At another level, and more seriously, a crisis of identity is brewing. National identity is increasingly in friction with the economic necessities represented by the forces of globalization, which in turn are being challenged by the national security pressures of a state. Economic aspirations now stand face to face with security concerns in many parts of the world, and the individual identity hangs in balance between the national, global, religious, and ethnic loyalties. The forces of religion and globalization are both acting against the nation-state structure and are often perceived as exploitive. Recent events in India, Russia, and even Europe, suggests that the separation of religion/church and state may not be a done deal after all.

The European Union Model

The European Union was taken by many as the natural evolution of the nation-state structure, where states willing give up some of the sovereignty for the larger benefits derived from growing trade. However, the recent economic crises especially related to the banking and housing sectors, and tensions over Ukraine, are testing this model. The election results in Greece have once again revived thorny issues with in the EU.

This also remains a dilemma when it comes to Pakistan-India ties. The theory stipulates that increasing trade between nations leads to lessening of mistrust, while at the same time tying their fates to a shared future. This is not how the European Union appears to be evolving. The revisionist and nationalistic tendencies are reemerging.

In the long run, if economic circumstances worsen and security concerns rise, growing interconnectedness can create dependencies that could be extremely risky, as far as the sovereignty of a nation, are concerned. This is especially true if interconnectedness is exploited for political and security ends, as is when sanctions are imposed, witnessed recently in the case of Iran and Russia.

These concerns have posed a major roadblock in promoting trade between Central Asia, Afghanistan, Pakistan, and India, as part of the New Silk Road vision.


In additional to the European Union Model, the Trans Pacific Partnership (TPP) and Trans Atlantic Trade and Investment Partnership (TTIP), which the US is trying to finalize, will also provide important lessons.

The TPP will include 792 million people, makes up 40 percent of the world economy, and is perceived by China as a way to economically contain it. While the TTP excludes China, the nations regional approach to developing trade agreements, is seen as a way to keep US out from the region. At stake are the principles of bilateralism and regionalism versus multilateralism propagated by WTO.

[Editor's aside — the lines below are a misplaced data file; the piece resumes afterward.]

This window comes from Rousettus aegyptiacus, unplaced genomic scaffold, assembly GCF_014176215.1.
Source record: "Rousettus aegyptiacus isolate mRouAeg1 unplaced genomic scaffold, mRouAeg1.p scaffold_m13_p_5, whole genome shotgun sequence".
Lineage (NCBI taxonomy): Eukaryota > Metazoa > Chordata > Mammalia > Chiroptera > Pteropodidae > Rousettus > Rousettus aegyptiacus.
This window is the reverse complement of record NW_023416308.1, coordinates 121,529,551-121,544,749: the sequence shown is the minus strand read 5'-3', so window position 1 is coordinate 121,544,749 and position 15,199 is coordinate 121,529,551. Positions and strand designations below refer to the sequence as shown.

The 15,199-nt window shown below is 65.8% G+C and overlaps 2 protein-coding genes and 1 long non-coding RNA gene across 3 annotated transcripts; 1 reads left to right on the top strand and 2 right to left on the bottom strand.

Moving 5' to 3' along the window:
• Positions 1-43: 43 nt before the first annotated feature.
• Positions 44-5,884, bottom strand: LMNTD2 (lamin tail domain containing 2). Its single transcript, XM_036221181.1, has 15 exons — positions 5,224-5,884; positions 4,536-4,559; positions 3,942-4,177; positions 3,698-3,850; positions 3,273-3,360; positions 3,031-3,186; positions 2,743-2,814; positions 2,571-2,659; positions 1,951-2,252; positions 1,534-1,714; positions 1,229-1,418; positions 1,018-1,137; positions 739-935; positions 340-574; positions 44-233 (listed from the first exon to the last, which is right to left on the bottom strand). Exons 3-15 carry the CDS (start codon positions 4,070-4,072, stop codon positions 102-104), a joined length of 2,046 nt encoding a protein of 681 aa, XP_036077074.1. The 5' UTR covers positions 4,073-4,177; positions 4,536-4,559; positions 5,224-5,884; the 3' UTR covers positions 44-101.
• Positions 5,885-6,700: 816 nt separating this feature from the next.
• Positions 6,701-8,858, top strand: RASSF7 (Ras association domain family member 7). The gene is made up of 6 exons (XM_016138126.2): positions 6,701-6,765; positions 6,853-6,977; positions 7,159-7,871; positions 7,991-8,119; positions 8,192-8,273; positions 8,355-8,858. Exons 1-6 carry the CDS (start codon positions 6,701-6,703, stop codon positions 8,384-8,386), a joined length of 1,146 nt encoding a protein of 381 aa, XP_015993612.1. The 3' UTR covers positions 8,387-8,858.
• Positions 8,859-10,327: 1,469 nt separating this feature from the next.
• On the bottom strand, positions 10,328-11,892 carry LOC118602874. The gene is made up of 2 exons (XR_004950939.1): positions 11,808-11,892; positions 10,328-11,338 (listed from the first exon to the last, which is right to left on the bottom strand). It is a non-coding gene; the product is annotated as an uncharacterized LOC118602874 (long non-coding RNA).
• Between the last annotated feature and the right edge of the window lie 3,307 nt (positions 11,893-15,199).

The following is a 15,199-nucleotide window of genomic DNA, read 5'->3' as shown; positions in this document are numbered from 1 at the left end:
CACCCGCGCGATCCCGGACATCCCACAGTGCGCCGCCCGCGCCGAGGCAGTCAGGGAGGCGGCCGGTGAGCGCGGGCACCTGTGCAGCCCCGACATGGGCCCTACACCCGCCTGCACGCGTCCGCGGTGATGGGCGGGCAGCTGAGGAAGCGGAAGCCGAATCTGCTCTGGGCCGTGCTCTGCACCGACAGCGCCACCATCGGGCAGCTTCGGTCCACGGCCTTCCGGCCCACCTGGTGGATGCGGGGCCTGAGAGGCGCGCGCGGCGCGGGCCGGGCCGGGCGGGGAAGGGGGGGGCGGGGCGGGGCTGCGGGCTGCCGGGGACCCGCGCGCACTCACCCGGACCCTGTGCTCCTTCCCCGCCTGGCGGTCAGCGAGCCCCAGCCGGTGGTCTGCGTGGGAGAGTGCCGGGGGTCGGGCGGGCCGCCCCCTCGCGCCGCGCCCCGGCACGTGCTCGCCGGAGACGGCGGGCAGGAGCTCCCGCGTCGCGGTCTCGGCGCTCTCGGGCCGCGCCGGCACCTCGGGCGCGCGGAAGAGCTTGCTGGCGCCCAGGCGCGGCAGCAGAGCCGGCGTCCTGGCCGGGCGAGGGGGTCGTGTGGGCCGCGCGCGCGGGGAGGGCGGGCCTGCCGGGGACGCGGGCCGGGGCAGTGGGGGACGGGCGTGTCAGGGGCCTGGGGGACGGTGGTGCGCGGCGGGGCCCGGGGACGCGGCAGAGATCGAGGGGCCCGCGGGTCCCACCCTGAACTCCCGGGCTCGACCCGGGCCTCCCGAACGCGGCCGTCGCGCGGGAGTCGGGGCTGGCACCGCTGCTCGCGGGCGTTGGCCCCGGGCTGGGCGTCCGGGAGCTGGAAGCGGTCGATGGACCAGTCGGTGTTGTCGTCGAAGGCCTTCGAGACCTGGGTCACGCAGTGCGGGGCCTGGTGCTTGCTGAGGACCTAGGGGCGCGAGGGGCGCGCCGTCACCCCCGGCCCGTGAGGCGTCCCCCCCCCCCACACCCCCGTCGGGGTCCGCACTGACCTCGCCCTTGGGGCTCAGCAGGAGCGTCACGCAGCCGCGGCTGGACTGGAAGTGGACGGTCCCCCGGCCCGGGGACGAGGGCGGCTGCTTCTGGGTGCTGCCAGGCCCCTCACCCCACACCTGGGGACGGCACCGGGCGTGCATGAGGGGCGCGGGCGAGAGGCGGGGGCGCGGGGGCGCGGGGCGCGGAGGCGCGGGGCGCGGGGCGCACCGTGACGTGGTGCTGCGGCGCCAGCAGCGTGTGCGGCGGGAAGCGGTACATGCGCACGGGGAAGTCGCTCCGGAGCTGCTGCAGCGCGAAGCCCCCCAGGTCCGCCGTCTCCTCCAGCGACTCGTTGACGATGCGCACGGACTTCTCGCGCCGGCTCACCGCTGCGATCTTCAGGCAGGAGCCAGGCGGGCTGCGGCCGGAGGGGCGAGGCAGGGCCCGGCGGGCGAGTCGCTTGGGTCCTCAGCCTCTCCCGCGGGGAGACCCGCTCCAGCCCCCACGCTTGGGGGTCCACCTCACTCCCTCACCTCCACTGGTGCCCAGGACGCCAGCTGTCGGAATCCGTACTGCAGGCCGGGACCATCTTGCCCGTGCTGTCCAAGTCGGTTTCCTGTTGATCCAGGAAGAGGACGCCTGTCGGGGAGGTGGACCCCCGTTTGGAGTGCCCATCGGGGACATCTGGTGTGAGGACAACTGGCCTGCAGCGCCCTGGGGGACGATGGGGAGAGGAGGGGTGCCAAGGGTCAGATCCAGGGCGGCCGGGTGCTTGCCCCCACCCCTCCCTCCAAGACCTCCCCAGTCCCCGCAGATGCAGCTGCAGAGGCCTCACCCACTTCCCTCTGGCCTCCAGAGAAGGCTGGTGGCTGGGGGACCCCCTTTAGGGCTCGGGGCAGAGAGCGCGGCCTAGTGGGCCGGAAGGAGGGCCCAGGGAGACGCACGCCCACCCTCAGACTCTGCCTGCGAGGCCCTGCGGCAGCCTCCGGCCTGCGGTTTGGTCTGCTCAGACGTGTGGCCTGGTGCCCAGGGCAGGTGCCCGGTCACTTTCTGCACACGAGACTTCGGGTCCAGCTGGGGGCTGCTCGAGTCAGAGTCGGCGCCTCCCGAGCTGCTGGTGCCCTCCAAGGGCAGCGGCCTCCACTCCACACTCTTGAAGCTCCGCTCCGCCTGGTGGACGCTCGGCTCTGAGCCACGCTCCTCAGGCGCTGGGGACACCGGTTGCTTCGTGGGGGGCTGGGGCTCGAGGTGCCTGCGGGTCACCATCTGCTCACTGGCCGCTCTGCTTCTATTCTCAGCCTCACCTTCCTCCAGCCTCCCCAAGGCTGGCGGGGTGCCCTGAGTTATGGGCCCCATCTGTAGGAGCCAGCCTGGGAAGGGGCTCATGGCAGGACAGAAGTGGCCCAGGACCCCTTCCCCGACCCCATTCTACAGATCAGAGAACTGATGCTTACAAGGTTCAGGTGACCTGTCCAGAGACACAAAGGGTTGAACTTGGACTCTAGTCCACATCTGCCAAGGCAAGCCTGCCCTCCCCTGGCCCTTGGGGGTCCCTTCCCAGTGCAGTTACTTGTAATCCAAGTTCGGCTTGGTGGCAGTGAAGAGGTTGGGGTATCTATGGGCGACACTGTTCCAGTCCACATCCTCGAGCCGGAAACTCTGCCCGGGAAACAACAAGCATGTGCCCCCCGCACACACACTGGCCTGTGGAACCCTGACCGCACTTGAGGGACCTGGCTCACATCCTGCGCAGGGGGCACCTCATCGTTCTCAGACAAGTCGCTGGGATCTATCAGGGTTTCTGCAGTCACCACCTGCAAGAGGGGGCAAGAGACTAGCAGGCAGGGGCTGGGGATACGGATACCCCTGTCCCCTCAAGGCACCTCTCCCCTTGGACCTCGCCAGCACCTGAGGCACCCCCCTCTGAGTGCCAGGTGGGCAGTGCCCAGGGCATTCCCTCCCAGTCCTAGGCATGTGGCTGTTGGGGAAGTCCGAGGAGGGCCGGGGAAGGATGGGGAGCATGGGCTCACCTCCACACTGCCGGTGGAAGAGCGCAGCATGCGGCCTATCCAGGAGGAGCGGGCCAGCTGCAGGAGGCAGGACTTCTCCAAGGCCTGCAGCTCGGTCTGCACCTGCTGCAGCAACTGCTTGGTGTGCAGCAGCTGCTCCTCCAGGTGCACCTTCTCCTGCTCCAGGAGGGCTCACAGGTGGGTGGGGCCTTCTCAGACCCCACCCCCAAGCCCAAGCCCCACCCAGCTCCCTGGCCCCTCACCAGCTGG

The interplay of political, economic, security, and technology trends, and the forces of nature and globalization, are creating unique sets of pressures and vulnerabilities for the nation-state structure.

While the future model is still in evolution, the identity crisis that has ensued is creating multifaceted outcomes that need to be understood before policies and plans are put in place to address the challenges.

The larger trends are working across states and the response would also have to be coordinated and multilateral, which is difficult under the nation-state structure and the UN system (UN Security Council). Forming alliances is not easy in the absence of shared interests and values. What is occurring more and more is the configuration of coalitions around major crises and conflicts.

Then there is the issue of how the benefits and loses will be spread out in a globalized world, which depends on what one produces, and is also tied to how the value of those assets is determined. Consider the recent drop in oil prices, which has suddenly thrown the economies of Russia, Iran, and others, in to turmoil.

The global transition is by no means over, what’s critical is to spot what is emerging early and to be able to adapt quickly. The nation-state structure was suitable for an environment that is changing fast. The challenge now is to organize in a way that helps to deal with the future trends. And for this alliances and multilateralism are better suited than simple bilateralism. The complication being: aligning bilateral with multilateral approaches is a complicated task.